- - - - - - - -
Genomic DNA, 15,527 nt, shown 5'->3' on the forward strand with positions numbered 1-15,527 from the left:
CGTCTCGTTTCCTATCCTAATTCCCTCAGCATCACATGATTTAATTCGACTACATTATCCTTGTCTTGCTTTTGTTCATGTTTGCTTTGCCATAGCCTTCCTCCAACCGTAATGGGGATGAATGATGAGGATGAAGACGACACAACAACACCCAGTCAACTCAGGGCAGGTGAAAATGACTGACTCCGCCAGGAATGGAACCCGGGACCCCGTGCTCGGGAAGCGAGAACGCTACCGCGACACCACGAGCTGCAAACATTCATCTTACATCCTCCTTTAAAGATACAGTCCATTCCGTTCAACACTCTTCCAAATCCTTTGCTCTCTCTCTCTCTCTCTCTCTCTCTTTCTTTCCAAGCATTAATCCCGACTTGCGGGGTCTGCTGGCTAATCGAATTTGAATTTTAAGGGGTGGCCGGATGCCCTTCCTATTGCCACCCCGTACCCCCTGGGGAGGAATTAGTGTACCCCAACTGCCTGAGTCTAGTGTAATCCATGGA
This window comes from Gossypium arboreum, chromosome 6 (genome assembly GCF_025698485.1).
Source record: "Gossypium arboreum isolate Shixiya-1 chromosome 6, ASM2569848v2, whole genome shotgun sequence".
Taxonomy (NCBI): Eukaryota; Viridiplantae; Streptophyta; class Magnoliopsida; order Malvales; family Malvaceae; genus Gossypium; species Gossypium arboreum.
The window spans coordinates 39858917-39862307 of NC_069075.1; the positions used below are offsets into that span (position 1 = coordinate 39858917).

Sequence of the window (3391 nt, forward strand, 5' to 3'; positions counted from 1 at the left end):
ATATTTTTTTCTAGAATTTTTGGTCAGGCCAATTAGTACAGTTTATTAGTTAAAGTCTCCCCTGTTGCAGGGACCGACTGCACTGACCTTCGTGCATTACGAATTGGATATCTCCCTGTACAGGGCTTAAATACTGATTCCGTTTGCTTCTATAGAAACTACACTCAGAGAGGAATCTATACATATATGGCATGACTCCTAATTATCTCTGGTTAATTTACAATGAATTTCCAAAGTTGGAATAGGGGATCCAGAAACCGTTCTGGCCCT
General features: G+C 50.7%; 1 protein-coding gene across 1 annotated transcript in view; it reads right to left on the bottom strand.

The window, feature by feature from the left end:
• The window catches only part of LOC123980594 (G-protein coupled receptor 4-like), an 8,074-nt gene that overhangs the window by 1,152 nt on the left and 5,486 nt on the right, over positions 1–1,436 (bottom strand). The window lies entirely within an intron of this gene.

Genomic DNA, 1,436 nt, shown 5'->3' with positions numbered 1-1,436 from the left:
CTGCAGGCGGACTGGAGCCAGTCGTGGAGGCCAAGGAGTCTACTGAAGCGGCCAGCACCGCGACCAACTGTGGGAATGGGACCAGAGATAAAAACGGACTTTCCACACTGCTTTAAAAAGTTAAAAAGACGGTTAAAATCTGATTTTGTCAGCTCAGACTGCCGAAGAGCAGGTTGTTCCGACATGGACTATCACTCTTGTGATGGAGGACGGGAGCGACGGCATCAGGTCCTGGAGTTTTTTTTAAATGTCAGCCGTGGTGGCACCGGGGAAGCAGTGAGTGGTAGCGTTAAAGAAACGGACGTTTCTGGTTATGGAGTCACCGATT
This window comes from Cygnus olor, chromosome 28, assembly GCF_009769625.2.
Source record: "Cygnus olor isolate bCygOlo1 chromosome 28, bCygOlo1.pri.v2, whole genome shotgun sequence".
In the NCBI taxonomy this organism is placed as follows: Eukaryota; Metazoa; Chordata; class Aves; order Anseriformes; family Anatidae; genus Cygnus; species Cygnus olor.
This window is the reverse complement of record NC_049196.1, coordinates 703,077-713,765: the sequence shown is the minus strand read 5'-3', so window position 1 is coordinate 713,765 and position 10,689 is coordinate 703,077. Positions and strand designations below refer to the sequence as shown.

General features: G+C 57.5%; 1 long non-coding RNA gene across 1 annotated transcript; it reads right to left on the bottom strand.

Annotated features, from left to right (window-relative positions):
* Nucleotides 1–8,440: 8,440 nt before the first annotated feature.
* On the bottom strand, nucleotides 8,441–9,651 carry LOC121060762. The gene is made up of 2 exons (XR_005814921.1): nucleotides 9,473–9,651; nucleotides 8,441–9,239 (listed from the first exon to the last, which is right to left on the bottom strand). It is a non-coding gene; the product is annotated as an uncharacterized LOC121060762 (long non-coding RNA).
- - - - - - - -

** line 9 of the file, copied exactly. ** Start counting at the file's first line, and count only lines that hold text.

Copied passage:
General features: G+C 50.7%; 1 protein-coding gene across 1 annotated transcript in view; it reads right to left on the bottom strand.